Aerial CTD and water chemistry survey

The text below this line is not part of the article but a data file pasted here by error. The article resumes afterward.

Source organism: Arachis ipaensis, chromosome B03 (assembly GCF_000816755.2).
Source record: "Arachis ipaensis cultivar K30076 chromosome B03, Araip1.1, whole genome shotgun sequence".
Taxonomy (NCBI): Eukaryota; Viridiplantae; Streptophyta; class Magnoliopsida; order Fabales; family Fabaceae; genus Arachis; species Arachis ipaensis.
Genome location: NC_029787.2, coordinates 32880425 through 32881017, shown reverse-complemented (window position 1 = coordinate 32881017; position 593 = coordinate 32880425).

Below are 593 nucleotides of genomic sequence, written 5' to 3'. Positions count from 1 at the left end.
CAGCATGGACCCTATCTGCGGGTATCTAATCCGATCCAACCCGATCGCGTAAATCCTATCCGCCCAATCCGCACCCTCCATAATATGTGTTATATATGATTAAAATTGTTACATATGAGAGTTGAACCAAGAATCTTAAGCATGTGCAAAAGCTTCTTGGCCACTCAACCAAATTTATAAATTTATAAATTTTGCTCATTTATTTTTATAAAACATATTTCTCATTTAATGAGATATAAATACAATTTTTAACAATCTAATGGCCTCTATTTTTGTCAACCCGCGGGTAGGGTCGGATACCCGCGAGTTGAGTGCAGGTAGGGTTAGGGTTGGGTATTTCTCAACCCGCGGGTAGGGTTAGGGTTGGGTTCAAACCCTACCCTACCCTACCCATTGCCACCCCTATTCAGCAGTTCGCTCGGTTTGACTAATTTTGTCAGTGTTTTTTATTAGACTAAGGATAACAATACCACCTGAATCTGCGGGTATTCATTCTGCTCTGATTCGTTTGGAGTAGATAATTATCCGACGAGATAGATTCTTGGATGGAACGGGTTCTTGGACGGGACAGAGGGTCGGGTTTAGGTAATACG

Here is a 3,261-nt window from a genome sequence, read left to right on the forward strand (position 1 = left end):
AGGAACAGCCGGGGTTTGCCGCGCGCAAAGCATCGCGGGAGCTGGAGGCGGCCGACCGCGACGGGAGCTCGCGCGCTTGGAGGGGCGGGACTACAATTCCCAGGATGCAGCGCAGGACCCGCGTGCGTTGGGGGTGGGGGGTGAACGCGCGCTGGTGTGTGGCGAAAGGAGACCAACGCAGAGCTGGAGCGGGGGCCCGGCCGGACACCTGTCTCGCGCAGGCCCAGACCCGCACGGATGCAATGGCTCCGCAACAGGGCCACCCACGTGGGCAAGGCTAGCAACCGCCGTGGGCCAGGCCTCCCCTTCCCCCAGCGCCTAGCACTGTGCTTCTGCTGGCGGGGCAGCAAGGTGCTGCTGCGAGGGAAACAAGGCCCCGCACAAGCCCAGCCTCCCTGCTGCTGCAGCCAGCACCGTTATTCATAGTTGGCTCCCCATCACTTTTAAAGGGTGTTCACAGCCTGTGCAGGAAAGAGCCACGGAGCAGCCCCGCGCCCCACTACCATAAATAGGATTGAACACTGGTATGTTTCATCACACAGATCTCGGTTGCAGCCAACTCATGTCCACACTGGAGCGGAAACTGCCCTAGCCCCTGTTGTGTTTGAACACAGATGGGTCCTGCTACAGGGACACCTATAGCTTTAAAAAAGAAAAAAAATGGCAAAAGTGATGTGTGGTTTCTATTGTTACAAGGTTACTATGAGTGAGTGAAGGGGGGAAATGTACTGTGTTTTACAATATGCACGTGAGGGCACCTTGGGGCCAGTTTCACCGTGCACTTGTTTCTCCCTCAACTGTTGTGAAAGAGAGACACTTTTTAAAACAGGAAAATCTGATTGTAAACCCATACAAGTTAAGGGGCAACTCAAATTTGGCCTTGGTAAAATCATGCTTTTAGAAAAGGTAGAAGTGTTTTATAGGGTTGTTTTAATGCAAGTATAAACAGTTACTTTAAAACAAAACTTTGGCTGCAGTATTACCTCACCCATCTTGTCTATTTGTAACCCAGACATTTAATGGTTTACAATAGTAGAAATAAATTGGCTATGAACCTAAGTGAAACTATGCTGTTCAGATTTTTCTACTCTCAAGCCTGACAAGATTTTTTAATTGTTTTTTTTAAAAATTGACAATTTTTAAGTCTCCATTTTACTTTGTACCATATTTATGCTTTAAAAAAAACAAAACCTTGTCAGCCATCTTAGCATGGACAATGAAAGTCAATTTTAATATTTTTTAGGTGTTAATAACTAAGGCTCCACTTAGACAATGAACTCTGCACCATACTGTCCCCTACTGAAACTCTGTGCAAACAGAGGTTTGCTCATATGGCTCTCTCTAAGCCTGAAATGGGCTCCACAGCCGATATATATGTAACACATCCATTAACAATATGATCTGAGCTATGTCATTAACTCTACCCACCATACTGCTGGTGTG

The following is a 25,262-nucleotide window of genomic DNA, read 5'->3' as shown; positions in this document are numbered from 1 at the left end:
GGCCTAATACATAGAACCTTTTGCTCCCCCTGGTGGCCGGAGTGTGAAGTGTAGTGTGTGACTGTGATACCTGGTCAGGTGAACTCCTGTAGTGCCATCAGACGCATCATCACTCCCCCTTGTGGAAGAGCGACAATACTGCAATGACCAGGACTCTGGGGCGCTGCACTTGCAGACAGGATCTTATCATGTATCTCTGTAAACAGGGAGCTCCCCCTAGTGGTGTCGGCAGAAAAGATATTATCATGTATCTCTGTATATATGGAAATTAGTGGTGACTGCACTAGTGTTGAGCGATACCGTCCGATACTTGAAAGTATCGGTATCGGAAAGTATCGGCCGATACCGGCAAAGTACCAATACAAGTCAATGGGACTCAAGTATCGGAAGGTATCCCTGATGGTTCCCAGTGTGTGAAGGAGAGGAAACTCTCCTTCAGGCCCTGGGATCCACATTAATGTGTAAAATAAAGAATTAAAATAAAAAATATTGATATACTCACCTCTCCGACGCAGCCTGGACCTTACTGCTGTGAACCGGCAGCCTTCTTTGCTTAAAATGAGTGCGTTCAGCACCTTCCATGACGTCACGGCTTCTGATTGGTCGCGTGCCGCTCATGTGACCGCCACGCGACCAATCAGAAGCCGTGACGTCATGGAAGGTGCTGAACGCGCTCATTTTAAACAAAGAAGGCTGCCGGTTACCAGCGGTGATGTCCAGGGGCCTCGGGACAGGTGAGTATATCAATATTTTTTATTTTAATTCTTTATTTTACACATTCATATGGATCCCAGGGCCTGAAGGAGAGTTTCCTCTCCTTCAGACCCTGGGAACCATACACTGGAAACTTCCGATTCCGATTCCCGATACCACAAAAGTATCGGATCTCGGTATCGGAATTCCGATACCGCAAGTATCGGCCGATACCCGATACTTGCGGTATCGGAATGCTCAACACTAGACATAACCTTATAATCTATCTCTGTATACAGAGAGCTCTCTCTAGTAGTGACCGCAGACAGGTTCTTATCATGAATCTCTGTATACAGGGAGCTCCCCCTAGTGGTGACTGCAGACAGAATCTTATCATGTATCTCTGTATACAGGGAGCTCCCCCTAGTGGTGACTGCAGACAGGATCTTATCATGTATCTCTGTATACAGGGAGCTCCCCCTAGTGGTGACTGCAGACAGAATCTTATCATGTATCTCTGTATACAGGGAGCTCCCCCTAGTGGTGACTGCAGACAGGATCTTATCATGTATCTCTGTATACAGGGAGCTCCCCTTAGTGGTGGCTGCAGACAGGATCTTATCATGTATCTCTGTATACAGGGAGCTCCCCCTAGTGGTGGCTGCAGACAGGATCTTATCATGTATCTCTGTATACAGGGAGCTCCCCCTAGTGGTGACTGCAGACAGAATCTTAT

CTD is an acronym for the parameters that this device measures: “Conductivity, Temperature, and Depth.” The CTD itself is a set of small probes attached to a metal cage called a rosette. The rosette, which also has long, cylindrical bottles for capturing samples of seawater at different depths, is lowered on a cable down to the seafloor. Scientists then analyze the water samples for their chemical properties. This information, along with water temperature and salt content, is important to oceanographers because it tells them about the types of water masses present and how they are moving in the ocean. At NPEO, scientists from the University of Washington and Oregon State University will be using a Twin-Otter aircraft to conduct a series of CTD casts along a set of lines, or “sections.” So although the data is limited to a single “snapshot” of that day, the aerial survey allows oceanographers to see a 2-dimensional side-view of the water properties (temperature, salinity) through the water column over a large area.
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